The pervasive impact of coronavirus is beginning to affect every area of our work and home life – matrimonial settlements and orders will be no exception. This area of family law deals with the assets and businesses of couples on separation and is inherently linked to issues affecting the economy.
With many businesses closing and taking other steps to protect themselves against the challenges to come, news outlets are reporting that the UK economy could shrink by as much as 20%. The FTSE, Nikkei and Dow Jones are all down - 30% from last month at the time of writing. There is no doubt that the effect of the virus on global and domestic economies is going to disrupt, delay and change the direction of many cases as parties reconsider their position and the resources they require to weather the difficult period ahead.
The immediate consideration for parties involved in settlement negotiations will be the effect of the economic downturn to the value of their businesses and assets. Before finalising a settlement, parties should review their valuations, to consider whether the downturn in the economy has affected their accuracy. The same can be said for the valuation of pension funds, particularly, for example, where investments are focused in places which have been badly affected by the virus. This will be absolutely vital in many cases in order to protect the position of the paying party. However, our view is that prudence at this point in a crisis will stand to benefit both parties in the long term and is the best protection for the future.
What about parties that have already come to a settlement?
It is likely that there will be many parties who are put at a detriment, or in some cases, cannot even continue to abide by the terms of a settlement because of the effect upon their business or assets. Many may need to consider revisiting the terms of a settlement.
In Barder v Calouri  AC 20,  2 All ER 440, the Court of Appeal considered the circumstances in which it would be possible to appeal an order out of time:
- A new event must have occurred since the original order which invalidates the fundamental assumption upon which the order was made;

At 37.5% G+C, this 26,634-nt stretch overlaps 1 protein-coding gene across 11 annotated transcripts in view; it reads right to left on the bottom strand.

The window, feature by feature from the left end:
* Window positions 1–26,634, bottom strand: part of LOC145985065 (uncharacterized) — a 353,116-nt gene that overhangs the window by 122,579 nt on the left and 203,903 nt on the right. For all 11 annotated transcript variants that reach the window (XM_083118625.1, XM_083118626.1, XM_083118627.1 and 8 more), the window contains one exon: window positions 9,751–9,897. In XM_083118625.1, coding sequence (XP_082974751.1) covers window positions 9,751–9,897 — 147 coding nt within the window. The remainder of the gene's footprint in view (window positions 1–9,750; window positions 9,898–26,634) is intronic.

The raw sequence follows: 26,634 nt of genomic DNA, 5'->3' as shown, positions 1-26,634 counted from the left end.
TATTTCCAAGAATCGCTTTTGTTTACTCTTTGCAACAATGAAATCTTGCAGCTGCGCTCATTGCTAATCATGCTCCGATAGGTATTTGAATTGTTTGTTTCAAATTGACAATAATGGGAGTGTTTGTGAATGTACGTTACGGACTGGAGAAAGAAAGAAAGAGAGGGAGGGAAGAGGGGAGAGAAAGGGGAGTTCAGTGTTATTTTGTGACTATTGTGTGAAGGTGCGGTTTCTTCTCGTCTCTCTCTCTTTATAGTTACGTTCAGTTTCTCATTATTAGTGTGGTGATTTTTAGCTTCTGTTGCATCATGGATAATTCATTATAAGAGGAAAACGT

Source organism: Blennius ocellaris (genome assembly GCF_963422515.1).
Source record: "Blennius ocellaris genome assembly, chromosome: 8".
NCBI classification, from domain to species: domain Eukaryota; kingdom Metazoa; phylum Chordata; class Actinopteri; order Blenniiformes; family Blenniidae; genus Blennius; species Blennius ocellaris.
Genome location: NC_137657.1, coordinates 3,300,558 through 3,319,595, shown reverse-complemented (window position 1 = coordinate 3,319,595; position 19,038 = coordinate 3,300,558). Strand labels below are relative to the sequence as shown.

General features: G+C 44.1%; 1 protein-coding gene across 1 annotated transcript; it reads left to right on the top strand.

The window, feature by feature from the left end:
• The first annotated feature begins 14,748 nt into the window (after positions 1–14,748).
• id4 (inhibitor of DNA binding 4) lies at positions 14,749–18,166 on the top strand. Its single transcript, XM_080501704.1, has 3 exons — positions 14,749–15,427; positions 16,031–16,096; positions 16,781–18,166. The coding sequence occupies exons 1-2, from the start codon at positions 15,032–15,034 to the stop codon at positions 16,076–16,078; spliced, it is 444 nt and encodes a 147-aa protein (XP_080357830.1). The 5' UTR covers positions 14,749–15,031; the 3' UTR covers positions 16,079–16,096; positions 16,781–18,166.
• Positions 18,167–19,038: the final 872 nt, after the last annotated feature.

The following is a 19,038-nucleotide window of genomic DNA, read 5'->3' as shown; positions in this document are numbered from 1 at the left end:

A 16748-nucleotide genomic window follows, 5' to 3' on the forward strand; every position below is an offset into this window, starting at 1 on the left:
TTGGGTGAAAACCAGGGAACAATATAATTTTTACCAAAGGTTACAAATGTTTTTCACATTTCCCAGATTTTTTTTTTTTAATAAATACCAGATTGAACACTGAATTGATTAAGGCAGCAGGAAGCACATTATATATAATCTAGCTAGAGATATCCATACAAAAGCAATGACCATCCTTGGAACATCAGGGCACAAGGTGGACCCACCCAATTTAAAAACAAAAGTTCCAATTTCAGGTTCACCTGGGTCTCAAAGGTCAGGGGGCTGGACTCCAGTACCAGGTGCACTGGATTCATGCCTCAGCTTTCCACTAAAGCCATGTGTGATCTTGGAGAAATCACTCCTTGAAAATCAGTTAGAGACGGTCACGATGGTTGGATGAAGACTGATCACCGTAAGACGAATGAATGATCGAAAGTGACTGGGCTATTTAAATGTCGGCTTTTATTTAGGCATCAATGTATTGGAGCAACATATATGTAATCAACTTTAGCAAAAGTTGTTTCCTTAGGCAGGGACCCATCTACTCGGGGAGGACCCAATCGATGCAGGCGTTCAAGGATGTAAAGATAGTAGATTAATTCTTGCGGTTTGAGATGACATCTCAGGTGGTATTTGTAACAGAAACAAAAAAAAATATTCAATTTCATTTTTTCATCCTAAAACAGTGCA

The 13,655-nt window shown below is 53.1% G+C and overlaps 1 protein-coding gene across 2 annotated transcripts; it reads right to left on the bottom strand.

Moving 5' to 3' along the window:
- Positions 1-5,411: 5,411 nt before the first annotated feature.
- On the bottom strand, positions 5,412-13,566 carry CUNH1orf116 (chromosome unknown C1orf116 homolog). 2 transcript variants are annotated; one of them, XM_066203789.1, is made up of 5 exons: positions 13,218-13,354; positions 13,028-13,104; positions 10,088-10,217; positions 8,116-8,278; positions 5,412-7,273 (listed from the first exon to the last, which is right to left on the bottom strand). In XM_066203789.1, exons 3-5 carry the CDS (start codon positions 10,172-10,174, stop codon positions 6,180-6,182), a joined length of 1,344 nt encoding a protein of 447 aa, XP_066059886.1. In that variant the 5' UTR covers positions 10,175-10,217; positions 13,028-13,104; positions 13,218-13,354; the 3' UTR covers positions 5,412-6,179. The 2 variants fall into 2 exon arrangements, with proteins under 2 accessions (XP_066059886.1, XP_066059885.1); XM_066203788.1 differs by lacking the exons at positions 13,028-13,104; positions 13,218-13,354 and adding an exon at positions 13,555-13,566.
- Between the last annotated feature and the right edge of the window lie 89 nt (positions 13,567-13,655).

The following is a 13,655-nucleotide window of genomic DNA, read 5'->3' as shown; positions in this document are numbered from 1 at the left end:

- The new event must have occurred within a relatively short period of time following the order;
- The application for leave to appeal must be brought reasonably promptly in the circumstances; and
- Granting leave must not prejudice any third parties who have acquired an interest in property subject to the order in good faith and for valuable consideration
The issue to be considered is whether the economic downturn caused by the Coronavirus comes within the circumstances set out above (a Barder event).
Will economic downturn caused by Coronavirus invalidate the “fundamental assumption” of an order?
As the law stands, it is generally not possible to set aside the terms of a settlement where the value of assets has been significantly impacted by external factors. This was the approach of the court in Myerson  EWCA 282. In this case, the husband’s shareholding fell by 90% as a result of the 2008 global financial crash but he failed to overturn the original order. The Court of Appeal said that this was a matter of public policy as the courts should not be reopening settlements.
Similar circumstances arose in Horne v Horne
 EWCA Civ 487 where a husband retained the family business and the wife retained the matrimonial home and a lump sum payable in instalments. The family business had been making a loss in the three years in the run up to the financial crash and then suffered further. The husband was no longer able to pay the lump sum instalments and so applied to vary the order. The judge at first instance allowed the husband’s application, but that decision was overturned in the Court of Appeal. The court said that the economic crash was a foreseeable event at the time of the order and was therefore not a Barder event.
Can the same be said for Coronavirus?
The courts have made it fairly clear that the circumstances in which they will set aside an order have to be exceptional. However, many will argue these are exceptional times and the court is likely to be faced with unprecedented facts which require them to consider the fairness of an order. The speed with which the virus has gripped the general population and worldwide economies is arguably unprecedented, but it remains to be seen whether this will persuade the courts.
There is always the possibility for parties to come to new agreements between themselves, without the need for litigation, through methods such as mediation, or round table negotiation. Faced with receiving something after sensible negotiation, or nothing after costly litigation, some parties may prefer to take the bird in the hand.
Burnetts are specialists in family law and matrimonial finance. The firm continues to operate as normal and is continuing to support its clients at this difficult time. If you have a query, please feel free to contact us on 01228 552222
and one our team will be happy to discuss this with you.